Tricks and Trade

For obvious reasons I've always worked in Microsoft Word. It's what's on my computer and the new version is improved enough so that I was able to plod along despite it lacking some features I kinda thought I wanted but had been able to do without.

Last year, right when I was in the thick of tweaking More Than This (Touchstone, August '09), I got desperately mired in plot, pages and perspective. Since I was adapting the story from a screenplay I wrote (when I was dumb and hopeful) and it involves two main characters telling the story in alternating first person p.o.v. there was a lot to keep track of. I went as far as to learn a lot more about Word than I ever wanted, like how to make a table of contents and why an index is handy but not what I'll ever need to use unless I write that non-fiction book idea I've been thinking about.

So I asked my friend Paula who is such a clean writer, all her stuff just squeaks on the page, what she used to keep everything straight. She turned me on to a program that had so many doodads and thingamabobs that I went screaming back to Word. My brain just wasn't in the mood to absorb so many options. But last week, after I'd finished my outline for Book 2, I started poking around again. After downloading trail versions of various plotting, outlining and word processing programs I settled on WriteItNow ($49.95 for the download version)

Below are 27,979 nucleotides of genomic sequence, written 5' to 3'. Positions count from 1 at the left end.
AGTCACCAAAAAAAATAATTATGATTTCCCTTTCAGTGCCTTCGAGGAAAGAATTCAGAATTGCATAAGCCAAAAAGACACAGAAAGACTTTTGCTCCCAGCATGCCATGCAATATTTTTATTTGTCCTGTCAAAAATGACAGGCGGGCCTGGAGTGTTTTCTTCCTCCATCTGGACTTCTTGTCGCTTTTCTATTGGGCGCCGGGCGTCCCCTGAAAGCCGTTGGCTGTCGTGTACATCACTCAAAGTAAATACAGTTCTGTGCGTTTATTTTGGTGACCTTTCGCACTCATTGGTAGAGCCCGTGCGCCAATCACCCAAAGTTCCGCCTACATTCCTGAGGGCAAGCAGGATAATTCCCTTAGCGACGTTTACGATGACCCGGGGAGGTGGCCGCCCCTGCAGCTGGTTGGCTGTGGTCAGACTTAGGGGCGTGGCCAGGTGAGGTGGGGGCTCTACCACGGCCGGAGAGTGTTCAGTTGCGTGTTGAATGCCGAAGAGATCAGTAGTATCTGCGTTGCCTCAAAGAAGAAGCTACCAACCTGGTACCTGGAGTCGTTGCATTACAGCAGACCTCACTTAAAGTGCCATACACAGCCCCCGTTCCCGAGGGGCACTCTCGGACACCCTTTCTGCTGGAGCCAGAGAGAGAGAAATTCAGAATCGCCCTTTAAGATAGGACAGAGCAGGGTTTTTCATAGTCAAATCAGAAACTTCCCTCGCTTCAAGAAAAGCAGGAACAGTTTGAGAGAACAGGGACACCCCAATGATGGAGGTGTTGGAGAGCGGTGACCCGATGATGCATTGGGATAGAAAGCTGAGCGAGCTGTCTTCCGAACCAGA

What is does is take the many separate Word documents I've created (outline, character sketches, pitch sheet, chapters) and keeps them in one window.

Now, I'll admit, I tried to tweak the layout so it looks like Word (I use the Print Layout so even though I'm not actually typing on a sheet it gives me the impression that I am) but WriteItNow is not Word and you just type into one big window so the sentences look longer and thinner to me which has taken some getting used to.

Besides saying see you later to Word, not goodbye because I'll be submitting in Word, I'll also admit to another mind trick to make writing easier. Sometimes, when things are tough, I'll "listen" to a Brain Sync's Increase Creativity. It's supposed to-through "pure and precisely tuned sound waves that balance right and left hemispheres of your brain"--uh, increase creativity. Alls I know is that it makes 60 minutes pass in a snap and I do get a lot of typing done. And some days, really, that's all a person can ask for.

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